Example Career: Computer and Information Research Scientists
Conduct research into fundamental computer and information science as theorists, designers, or inventors. Develop solutions to problems in the field of computer hardware and software.
What Job Titles Computer and Information Research Scientists Might Have
- Computer Scientist
- Control System Computer Scientist
- Scientific Programmer Analyst
What Computer and Information Research Scientists Do
- Analyze problems to develop solutions involving computer hardware and software.
- Assign or schedule tasks to meet work priorities and goals.
- Evaluate project plans and proposals to assess feasibility issues.
- Apply theoretical expertise and innovation to create or apply new technology, such as adapting principles for applying computers to new uses.
- Consult with users, management, vendors, and technicians to determine computing needs and system requirements.
- Meet with managers, vendors, and others to solicit cooperation and resolve problems.
- Conduct logical analyses of business, scientific, engineering, and other technical problems, formulating mathematical models of problems for solution by computers.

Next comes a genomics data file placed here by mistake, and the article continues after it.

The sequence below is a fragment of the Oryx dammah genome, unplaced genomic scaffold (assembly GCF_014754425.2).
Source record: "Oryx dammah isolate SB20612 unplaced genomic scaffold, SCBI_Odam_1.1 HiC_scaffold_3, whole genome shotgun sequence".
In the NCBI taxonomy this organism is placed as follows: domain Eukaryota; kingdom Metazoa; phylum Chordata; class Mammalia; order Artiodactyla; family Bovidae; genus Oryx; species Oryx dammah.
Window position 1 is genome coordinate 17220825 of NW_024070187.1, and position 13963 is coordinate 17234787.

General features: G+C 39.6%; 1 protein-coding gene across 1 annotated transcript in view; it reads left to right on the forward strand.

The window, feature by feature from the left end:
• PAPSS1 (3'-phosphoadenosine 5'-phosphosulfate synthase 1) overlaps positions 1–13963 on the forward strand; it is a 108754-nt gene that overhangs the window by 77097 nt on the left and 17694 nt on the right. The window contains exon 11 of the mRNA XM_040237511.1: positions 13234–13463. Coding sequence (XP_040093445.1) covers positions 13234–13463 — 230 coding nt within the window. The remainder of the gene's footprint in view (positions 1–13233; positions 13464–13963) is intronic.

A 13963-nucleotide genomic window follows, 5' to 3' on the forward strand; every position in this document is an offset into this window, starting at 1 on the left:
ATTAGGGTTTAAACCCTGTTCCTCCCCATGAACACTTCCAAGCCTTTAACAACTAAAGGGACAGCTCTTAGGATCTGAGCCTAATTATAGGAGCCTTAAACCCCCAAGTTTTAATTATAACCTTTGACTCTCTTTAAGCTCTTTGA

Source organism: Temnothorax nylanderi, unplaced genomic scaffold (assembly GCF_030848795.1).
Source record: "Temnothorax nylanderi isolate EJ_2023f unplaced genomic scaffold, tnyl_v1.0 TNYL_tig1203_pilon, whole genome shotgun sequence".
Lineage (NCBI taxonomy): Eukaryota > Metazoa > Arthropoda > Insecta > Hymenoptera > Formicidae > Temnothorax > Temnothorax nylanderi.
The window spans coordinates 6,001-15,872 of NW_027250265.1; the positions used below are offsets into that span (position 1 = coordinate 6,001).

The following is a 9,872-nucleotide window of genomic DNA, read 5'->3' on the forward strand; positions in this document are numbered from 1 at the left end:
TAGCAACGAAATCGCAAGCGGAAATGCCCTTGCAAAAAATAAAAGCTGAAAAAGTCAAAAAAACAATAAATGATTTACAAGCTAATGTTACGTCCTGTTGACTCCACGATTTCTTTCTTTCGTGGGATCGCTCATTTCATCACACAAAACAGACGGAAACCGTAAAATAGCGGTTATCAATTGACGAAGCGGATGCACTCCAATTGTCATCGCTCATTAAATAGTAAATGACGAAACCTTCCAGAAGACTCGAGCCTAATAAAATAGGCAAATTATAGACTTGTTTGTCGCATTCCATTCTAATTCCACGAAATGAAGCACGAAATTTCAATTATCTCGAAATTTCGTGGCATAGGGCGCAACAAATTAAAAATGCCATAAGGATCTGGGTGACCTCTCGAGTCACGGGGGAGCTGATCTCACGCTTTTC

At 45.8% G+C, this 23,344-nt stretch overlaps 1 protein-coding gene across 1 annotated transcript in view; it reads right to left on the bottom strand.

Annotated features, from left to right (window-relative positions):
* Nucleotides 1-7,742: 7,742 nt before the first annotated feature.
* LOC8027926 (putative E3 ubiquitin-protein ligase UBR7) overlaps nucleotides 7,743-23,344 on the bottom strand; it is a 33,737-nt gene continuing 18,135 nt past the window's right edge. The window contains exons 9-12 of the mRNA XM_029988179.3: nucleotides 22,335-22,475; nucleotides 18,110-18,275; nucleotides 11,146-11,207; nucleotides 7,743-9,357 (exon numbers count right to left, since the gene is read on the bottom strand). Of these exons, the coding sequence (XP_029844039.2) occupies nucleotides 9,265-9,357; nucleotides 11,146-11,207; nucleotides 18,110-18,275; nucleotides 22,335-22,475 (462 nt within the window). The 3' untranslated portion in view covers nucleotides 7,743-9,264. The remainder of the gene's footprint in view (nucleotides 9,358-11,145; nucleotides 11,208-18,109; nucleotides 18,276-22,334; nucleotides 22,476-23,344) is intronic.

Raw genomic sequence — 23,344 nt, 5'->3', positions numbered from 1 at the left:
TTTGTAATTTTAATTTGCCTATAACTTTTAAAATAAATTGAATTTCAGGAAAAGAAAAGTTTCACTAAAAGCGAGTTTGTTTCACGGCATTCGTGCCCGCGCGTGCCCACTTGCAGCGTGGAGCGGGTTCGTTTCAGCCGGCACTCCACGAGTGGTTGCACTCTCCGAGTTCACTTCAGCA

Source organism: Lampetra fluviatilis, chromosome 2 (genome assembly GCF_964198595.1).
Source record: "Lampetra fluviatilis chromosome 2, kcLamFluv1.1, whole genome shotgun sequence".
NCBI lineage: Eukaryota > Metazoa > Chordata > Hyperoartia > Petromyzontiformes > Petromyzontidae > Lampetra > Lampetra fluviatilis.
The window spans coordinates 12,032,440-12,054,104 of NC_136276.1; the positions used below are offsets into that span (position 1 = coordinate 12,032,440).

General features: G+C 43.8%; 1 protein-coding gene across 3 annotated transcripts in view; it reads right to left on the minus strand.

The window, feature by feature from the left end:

- Develop and interpret organizational goals, policies, and procedures.
- Participate in staffing decisions and direct training of subordinates.
- Develop performance standards, and evaluate work in light of established standards.
- Design computers and the software that runs them.
- Maintain network hardware and software, direct network security measures, and monitor networks to ensure availability to system users.
- Participate in multidisciplinary projects in areas such as virtual reality, human-computer interaction, or robotics.
- Approve, prepare, monitor, and adjust operational budgets.
What Computer and Information Research Scientists Should Be Good At
- Deductive Reasoning - The ability to apply general rules to specific problems to produce answers that make sense.
- Inductive Reasoning - The ability to combine pieces of information to form general rules or conclusions (includes finding a relationship among seemingly unrelated events).